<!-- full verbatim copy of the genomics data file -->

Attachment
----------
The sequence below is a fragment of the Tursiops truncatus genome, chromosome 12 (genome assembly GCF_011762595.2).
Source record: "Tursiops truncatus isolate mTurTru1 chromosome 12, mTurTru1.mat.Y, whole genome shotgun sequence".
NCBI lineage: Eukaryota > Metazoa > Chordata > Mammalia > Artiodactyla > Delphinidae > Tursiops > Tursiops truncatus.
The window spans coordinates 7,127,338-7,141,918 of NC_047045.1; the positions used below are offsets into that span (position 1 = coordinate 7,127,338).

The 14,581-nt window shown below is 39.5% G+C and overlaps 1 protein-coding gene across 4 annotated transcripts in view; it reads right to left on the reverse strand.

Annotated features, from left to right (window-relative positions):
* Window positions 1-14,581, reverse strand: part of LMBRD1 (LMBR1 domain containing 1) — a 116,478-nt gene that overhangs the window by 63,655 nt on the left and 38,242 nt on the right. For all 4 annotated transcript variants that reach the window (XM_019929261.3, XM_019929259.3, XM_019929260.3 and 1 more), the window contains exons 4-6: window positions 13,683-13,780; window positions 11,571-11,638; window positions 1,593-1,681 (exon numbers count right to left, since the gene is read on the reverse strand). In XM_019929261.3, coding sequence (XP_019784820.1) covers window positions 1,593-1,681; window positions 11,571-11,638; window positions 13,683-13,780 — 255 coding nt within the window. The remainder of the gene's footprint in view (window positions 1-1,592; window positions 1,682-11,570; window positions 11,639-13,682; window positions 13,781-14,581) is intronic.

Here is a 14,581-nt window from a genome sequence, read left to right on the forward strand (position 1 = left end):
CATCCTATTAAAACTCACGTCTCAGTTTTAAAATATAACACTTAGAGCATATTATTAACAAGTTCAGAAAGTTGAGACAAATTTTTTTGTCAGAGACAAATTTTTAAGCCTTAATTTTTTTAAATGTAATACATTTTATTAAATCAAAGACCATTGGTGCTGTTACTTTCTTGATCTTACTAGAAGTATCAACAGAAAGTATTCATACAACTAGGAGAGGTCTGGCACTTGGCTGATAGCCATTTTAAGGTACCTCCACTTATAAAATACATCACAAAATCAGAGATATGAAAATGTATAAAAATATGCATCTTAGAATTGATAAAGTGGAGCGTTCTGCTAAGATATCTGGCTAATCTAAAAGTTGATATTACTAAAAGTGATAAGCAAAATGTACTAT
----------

The sequence below is a fragment of the Tursiops truncatus genome, chromosome 12 (genome assembly GCF_011762595.2).
Source record: "Tursiops truncatus isolate mTurTru1 chromosome 12, mTurTru1.mat.Y, whole genome shotgun sequence".
NCBI lineage: Eukaryota > Metazoa > Chordata > Mammalia > Artiodactyla > Delphinidae > Tursiops > Tursiops truncatus.
The window spans coordinates 7,127,338-7,141,918 of NC_047045.1; the positions used below are offsets into that span (position 1 = coordinate 7,127,338).

The 14,581-nt window shown below is 39.5% G+C and overlaps 1 protein-coding gene across 4 annotated transcripts in view; it reads right to left on the reverse strand.

Annotated features, from left to right (window-relative positions):
* Window positions 1-14,581, reverse strand: part of LMBRD1 (LMBR1 domain containing 1) — a 116,478-nt gene that overhangs the window by 63,655 nt on the left and 38,242 nt on the right. For all 4 annotated transcript variants that reach the window (XM_019929261.3, XM_019929259.3, XM_019929260.3 and 1 more), the window contains exons 4-6: window positions 13,683-13,780; window positions 11,571-11,638; window positions 1,593-1,681 (exon numbers count right to left, since the gene is read on the reverse strand). In XM_019929261.3, coding sequence (XP_019784820.1) covers window positions 1,593-1,681; window positions 11,571-11,638; window positions 13,683-13,780 — 255 coding nt within the window. The remainder of the gene's footprint in view (window positions 1-1,592; window positions 1,682-11,570; window positions 11,639-13,682; window positions 13,781-14,581) is intronic.

Here is a 14,581-nt window from a genome sequence, read left to right on the forward strand (position 1 = left end):
CATCCTATTAAAACTCACGTCTCAGTTTTAAAATATAACACTTAGAGCATATTATTAACAAGTTCAGAAAGTTGAGACAAATTTTTTTGTCAGAGACAAATTTTTAAGCCTTAATTTTTTTAAATGTAATACATTTTATTAAATCAAAGACCATTGGTGCTGTTACTTTCTTGATCTTACTAGAAGTATCAACAGAAAGTATTCATACAACTAGGAGAGGTCTGGCACTTGGCTGATAGCCATTTTAAGGTACCTCCACTTATAAAATACATCACAAAATCAGAGATATGAAAATGTATAAAAATATGCATCTTAGAATTGATAAAGTGGAGCGTTCTGCTAAGATATCTGGCTAATCTAAAAGTTGATATTACTAAAAGTGATAAGCAAAATGTACTAT